Therefore, I believe that worship is to glorify God with spiritual response to God in the biblical truth. In worship, we need to remember and practice how we transform culture to reveal the gospel.

  51. I can see the point Ben is highlighting in his comment regarding the denomination’s influence in any given country (specifically responding to R. Mhonroni Lotha’s home country of Nagaland), and agree with the questions he poses. Also, I appreciate the clarity Dr. Aniol brings to the issue as he emphasizes the need for the development of the worship system in these foreign countries to be Scripture based.
    Yet, this leads me to wonder: how much emphasis do we place on the appropriate worship contextualization at home, especially when referring to freshly born-again Christians? It seems to me it is a greater challenge to lead these new believers into a biblically centered worship experience, and in the development of new, “behaviorally” sound practices. (There’s a variety reasons why this process presents challenges domestically, particularly the availability of numerous worship forms and styles—even within one denomination—for example.)
    Perhaps, it all comes back around to me, to us. That new converts will continue to see the Jesus they fell in love with living within us; that the soundness of our theology—and our behavior and practice—transcends our arguments. That living for Jesus is more than a fad and activities, but being firmly “built… on the Rock” (Matt 7:24).

  52. I liked Ai-chin’s comment. I didn’t think about the tower of Babel as the starting point of diffrent culture. At fisrt I thought that culure and race were diffrent. but after reading Ai-chin’s comment about the Tower, I realized the importance of language in culture. In this discussion I learned many things more than I can add to this dicussion.

  53. I agree with Jessica’ opinion. She mentioned the ignorant culture. That means the culture of unbelievers. It is sure that it is different between the Christian worship culture and the unbeliever culture. However, even though the Gentles don’t know about the form of the Christians worship culture, I believe that they are informed their own culture from the God’s inspire. When God created man, God put their heart to find the creator and worship God. Generally, the Culture is the result from the behavior and belief. Therefore, I think, if the unbeliever’s belief changed to God as the Christian, they can worship with their own culture toward God.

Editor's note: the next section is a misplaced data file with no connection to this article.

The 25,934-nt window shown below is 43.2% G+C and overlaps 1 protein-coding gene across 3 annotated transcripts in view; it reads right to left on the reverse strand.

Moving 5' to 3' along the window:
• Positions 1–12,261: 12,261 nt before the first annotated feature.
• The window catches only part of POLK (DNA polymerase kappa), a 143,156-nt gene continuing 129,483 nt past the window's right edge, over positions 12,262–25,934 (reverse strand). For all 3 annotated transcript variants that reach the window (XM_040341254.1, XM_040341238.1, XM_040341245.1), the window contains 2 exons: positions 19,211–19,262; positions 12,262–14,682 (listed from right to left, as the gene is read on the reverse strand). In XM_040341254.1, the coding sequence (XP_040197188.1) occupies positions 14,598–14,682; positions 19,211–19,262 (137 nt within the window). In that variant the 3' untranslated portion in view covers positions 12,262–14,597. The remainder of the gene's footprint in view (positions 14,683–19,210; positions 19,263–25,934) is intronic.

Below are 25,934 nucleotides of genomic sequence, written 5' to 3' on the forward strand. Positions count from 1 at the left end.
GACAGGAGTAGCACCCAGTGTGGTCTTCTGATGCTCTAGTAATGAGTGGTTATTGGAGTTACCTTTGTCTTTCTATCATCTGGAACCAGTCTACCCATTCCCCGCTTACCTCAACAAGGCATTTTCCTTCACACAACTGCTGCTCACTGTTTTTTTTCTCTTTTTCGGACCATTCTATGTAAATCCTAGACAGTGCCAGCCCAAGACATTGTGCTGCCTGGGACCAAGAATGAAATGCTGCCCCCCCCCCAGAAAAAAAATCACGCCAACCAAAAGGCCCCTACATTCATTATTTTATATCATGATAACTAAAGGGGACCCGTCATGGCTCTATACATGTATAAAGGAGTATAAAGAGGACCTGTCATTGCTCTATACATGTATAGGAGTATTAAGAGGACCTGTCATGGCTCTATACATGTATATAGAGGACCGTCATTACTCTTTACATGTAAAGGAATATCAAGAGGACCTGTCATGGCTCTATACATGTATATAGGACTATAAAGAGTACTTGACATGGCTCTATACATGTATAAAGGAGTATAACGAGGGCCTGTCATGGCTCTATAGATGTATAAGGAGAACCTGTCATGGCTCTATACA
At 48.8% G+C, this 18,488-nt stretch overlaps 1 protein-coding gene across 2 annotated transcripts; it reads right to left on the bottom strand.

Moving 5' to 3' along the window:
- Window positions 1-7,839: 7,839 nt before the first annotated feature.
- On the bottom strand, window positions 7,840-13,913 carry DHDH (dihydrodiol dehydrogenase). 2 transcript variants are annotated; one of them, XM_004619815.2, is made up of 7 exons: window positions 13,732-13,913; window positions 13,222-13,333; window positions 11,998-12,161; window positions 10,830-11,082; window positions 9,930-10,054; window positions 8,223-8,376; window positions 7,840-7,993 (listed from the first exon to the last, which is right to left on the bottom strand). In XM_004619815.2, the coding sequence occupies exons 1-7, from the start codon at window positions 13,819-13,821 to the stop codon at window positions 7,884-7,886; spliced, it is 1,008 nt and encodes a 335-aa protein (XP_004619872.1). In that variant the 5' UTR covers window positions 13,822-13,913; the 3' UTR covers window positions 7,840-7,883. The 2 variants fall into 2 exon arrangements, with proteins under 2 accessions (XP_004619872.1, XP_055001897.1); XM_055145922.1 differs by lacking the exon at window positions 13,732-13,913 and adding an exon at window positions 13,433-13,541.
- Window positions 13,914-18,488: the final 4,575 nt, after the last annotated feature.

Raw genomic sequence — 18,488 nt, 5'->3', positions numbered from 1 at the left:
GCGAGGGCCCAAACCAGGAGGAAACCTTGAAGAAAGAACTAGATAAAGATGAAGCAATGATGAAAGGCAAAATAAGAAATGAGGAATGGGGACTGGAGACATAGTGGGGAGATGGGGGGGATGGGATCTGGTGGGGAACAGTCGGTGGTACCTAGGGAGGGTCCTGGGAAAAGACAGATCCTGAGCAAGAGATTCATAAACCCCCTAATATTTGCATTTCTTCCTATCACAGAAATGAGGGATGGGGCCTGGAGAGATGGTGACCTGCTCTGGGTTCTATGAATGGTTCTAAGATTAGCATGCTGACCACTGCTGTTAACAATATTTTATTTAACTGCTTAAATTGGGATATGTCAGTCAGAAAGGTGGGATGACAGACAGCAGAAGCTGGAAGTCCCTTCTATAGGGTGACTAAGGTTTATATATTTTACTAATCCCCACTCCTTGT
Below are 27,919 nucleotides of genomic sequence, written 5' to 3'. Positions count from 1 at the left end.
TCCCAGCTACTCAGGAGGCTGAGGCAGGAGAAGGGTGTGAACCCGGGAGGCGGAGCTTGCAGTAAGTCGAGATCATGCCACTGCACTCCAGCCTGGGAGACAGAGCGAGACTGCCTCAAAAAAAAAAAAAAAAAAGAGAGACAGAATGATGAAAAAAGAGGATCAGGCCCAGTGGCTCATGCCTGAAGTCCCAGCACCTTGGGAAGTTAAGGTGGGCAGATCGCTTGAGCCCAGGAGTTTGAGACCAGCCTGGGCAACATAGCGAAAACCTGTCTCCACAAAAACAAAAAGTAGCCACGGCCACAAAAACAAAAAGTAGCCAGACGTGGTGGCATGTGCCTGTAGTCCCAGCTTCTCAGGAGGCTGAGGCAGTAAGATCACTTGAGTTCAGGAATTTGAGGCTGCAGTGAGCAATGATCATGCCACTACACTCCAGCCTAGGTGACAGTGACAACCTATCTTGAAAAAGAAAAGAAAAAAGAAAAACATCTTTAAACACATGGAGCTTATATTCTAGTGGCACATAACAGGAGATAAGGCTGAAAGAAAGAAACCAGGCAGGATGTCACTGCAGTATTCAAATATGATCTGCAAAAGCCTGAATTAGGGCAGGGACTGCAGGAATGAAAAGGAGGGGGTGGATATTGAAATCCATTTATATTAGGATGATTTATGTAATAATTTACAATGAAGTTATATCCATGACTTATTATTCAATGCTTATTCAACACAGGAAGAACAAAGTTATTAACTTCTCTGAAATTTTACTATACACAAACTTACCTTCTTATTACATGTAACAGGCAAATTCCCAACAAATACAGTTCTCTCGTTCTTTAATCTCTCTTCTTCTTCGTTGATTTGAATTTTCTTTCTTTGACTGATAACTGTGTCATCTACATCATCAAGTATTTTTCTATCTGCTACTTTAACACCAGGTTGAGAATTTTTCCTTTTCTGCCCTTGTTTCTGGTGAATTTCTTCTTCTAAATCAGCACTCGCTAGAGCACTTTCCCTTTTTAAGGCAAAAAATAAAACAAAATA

54. In response to Ben’s comment, I strongly agree that our God is a God of diversity. Different culture or worship practices are great expressions of God’s diversity of creation. According to John 4:23, the essences of worship are spirit and truth. God finds favor with people who obey his commandments and worship him wholeheartedly. Culture describes the way of expression, worshipers thus have rooms to choose their worship practice. “Man looks at the outward appearance, but the Lord looks at the heart.” (1 Samuel 16:7)

  55. Glorious worship before God, biblical foundation is the very first key.
    Who is the true worshipper and true worship leader? I agree with Dr. Aniol’s comment that Christian leader and Christian must skilled knowledge of the culture form used in the bible express its truth. Compare to early church’s worship, todays worship is focusing on people’s emotion rather the word of God. In many cases, contemporary songs text begin from the singer’s feelng with popular music style. Although it can touch the young generation’s favor easily but we must consider seriously whether or not it’s text is based on the Scripture. For example, I have been served as a worship leader from South Korea to the Southwestern seminary. When I lived in Korea, I had a special admire to American worship songs. Because Korean translate a lot of American contemporay songs for worship and I sang many of them also. Before here my expectation for Amarican worship and original songs including Black gospel was really high. But after arrived here, my thinking was little bit changed. To be honest, I expected experiencing real songs in worship. However, through experience many worships in America, I realized that the very crucial part for worship is not any music but the word of God, his revelation first. Regardless the music, church’s worship where is living scripture was very gracious. I visited for worship at traditional American church, Black church, multi cultural church. Through these worships, I learned culture including music style is just component of worship.